The conference’s star guest was the legendary Steve Forbes, the founder of Forbes magazine, which today has a circulation of 900,000. He ran in the 1996 and 2000 Republican presidential primaries and advocated a flat tax. According to 2017 estimates, he is worth $430 million.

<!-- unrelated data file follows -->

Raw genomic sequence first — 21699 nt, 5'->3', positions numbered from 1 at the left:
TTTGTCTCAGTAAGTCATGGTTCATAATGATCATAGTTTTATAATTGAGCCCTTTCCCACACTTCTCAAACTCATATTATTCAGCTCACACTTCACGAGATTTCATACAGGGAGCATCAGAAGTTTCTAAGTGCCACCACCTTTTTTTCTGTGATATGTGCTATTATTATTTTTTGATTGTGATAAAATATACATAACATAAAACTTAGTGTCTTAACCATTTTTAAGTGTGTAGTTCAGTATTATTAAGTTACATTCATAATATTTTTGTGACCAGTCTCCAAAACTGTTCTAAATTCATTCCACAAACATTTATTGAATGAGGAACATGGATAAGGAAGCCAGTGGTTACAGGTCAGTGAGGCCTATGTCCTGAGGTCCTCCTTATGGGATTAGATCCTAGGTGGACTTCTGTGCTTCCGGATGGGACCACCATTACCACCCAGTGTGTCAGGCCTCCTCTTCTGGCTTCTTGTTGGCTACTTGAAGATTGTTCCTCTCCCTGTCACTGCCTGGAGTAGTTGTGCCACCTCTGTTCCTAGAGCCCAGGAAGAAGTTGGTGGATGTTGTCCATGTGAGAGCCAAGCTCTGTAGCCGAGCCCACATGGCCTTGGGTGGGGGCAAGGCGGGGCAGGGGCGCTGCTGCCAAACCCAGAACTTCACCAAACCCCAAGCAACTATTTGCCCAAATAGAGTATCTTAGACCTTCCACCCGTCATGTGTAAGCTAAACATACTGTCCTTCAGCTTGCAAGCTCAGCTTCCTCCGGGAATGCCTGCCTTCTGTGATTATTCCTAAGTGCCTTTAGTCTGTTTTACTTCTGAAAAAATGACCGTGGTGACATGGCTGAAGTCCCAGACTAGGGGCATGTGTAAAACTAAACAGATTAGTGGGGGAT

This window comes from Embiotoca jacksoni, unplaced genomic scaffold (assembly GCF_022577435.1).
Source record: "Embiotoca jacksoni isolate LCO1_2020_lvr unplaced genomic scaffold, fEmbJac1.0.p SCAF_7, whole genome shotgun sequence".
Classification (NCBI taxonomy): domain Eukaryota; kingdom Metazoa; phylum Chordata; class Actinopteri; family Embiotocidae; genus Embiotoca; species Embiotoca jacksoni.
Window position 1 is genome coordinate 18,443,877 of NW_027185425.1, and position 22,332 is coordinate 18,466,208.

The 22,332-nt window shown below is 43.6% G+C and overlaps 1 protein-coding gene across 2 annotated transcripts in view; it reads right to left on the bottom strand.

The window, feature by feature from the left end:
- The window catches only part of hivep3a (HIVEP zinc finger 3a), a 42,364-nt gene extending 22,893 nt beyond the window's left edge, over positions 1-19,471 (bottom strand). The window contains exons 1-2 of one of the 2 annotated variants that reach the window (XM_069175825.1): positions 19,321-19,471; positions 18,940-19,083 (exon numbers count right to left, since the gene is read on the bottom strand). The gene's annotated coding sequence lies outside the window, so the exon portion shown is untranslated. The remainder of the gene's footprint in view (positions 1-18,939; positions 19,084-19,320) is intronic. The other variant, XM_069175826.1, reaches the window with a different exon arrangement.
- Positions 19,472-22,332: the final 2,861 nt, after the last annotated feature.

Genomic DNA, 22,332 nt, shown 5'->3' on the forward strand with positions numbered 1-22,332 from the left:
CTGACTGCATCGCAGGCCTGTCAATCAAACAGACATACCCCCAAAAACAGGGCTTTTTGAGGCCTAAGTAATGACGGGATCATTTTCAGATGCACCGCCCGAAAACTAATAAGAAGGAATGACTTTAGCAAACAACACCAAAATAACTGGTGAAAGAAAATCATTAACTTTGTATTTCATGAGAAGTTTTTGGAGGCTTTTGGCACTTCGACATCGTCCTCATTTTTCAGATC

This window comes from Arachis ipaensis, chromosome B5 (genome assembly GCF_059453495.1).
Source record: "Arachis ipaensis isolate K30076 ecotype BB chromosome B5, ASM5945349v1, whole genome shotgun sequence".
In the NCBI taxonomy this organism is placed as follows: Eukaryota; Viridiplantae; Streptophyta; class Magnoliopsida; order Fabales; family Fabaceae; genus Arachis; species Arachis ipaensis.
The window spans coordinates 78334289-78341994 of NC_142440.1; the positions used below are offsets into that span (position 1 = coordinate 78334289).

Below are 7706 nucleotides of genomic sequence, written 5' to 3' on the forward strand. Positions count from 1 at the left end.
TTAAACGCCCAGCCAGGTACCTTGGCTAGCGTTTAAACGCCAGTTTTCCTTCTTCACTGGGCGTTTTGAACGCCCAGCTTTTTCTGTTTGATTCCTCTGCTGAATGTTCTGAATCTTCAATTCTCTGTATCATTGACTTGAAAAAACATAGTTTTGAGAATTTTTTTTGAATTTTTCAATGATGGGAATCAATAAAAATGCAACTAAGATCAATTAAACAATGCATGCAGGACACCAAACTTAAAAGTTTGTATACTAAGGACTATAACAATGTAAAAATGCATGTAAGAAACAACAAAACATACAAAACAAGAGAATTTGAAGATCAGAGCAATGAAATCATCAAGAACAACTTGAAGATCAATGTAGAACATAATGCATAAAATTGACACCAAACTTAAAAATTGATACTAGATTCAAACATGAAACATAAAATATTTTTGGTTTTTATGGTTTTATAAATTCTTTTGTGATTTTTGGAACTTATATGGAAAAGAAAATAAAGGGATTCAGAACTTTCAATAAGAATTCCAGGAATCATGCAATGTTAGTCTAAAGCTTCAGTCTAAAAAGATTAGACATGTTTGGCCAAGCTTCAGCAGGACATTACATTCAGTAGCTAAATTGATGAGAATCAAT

Forbes spoke about “Fake News and What to do About it.” He put forward an interesting, optimistic thesis: The general population should not be underestimated. He referred to the theory of “secret seduction,” which was popular in advertising circles in the 1950s. At that time, a book by Vance Packard, a consumer champion, had caused a sensation because it exposed the subtle seductions used by advertisers. Nevertheless, the fears raised by the book turned out to be false because people had become increasingly critical of advertising. From this, Forbes drew an analogy to newspapers and news broadcasts: If the supposed “gatekeepers” of traditional media no longer fulfilled their function, and this is often the case, then people would become increasingly critical. And, according to Forbes, this is a good thing. When it came to taking Forbes magazine online, he adopted a different approach: Today, alongside permanent staff writers, Forbes has 2,800 freelancers making regular contributions. Of course, some of the articles published by Forbes, and the authors who write them, do not always satisfy strict journalistic standards, but the same is true of traditional media. But today, in the Internet age, such problematic articles are frequently exposed in a matter of seconds by their readers. On the other hand, online media benefits from being open to contributions from freelance journalists and of using the expertise of thousands of people who have a great deal to contribute to news and opinion-forming. Steve Forbes wondered why most other traditional media failed to grasp this and left these enormous potentials untapped.